Reynolds’ flute obbligato in the second aria, “Meine Seele hört im sehen,” was equally assured, and the interplay between soprano and flute was a joy to hear. Both arias evoked simplicity and happiness, coupled with masterful compositional skill.

The composer Philip Parker, still very much alive, exhibits many of the same talents as the great German master. His “Games” for flute and clarinet likewise offers simplicity and happiness, albeit at a faster pace. Each of the children’s games depicted in this four-movement piece—Leap Frog, Follow the Leader, Hop and Tag—finds its musical counterpart in the ingenious interplay between the instruments. In “Leap Frog,” for example, the one leaps over the other, and in “Follow the Leader,” the two take turns leading and following. Reynolds and Zajac performed this inventive duet to the hilt, conjuring up images of children racing across a playground.

The first half concluded with three songs for soprano and clarinet by one of Beethoven’s lesser known contemporaries, Ludwig Spohr. The first two—“Sei still, mein Herz” (Be still, my heart) and “Das heimliche Lied” (The secret song)—were typically tragic Romantic works, with the clarinet lending a plangent tone to the proceedings; but the last, “Zwiegesang” (Two songs in one), was a delight. Menke (playing the part of a girl) and Zajac (a bird) enacted their roles beautifully, each one complementing the other’s lines to Brown’s steady accompaniment.

More oddities were in store for the second half, which began with Ravel’s rarely performed “Chansons madécasses” for soprano, flute, cello and piano. These three “Songs of Madagascar,” written in 1925, are remarkable for their use of exotic musical themes and their expression of colonial guilt. Lyrics such as “Do not trust the whites!” are well removed from Romantic lieder.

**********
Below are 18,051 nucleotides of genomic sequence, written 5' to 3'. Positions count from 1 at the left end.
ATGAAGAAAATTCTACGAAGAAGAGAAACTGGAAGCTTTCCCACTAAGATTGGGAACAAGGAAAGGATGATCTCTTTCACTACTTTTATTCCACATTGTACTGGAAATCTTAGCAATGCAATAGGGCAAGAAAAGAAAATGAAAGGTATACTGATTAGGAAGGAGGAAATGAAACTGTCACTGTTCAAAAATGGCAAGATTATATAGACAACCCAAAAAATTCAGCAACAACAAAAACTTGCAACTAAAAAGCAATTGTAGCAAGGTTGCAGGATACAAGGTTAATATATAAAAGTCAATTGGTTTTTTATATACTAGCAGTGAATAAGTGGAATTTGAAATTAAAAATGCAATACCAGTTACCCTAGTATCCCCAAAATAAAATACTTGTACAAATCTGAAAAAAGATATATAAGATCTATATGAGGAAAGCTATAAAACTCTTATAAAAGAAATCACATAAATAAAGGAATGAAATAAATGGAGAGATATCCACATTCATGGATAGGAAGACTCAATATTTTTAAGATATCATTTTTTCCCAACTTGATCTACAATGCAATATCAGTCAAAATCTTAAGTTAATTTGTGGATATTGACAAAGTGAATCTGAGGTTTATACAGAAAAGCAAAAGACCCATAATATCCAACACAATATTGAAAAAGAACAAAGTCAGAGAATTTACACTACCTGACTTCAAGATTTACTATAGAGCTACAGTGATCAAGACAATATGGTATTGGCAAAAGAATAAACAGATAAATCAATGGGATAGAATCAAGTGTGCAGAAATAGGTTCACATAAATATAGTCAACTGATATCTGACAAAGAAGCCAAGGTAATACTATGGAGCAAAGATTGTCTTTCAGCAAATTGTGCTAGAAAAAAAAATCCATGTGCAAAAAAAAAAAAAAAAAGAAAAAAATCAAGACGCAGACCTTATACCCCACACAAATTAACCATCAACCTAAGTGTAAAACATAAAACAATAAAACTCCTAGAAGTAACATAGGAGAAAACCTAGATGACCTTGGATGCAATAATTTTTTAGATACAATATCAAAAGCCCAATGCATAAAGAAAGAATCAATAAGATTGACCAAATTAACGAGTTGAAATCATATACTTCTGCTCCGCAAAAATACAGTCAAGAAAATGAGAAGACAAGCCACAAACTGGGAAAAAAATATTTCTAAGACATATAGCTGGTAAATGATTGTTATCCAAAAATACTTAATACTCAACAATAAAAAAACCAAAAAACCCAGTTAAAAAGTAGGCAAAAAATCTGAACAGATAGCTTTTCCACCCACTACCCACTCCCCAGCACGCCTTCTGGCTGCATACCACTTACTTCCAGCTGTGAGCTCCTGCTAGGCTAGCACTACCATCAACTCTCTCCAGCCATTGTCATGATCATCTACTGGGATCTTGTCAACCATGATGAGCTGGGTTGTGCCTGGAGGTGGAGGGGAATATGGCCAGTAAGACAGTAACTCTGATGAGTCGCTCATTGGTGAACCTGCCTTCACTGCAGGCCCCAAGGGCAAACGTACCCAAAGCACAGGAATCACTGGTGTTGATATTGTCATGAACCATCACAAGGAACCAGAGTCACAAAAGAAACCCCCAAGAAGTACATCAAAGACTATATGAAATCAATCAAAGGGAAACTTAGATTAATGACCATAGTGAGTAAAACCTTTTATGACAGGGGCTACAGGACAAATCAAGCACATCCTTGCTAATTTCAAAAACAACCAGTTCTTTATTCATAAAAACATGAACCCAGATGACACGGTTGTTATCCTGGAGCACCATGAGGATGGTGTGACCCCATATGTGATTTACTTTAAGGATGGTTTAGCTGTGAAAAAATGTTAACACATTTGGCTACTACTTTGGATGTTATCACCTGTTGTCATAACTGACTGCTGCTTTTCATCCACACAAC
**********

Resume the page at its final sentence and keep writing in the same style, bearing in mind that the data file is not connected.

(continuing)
The first song, “Nahandove,” began with a beautiful cello solo, expertly played by McLellan on her resonant instrument. The ensuing love story was well suited to Menke’s range, and Reynolds’ piccolo added a humorous touch. The next, “Aoua,” the warning about whites, was impressively threatening. The last, “Il est doux,” about lying under a leafy tree in the hot afternoon, was likewise slow, voluptuous and languid.

Breaking free from torpor, the concert concluded with a lively performance of a Haydn trio for flute, cello and piano, deftly played by all. Brown, who has charmed Sonoma County audiences for more than 50 years, shows no signs of slowing down. She hit all the notes with clear dynamics and phrasing, leading the charge through the sprightly Allegro opening movement, to the lilting Andantino second, and finally the finger-twisting Vivace assai. The performance was wonderful, a fitting end to an artful afternoon.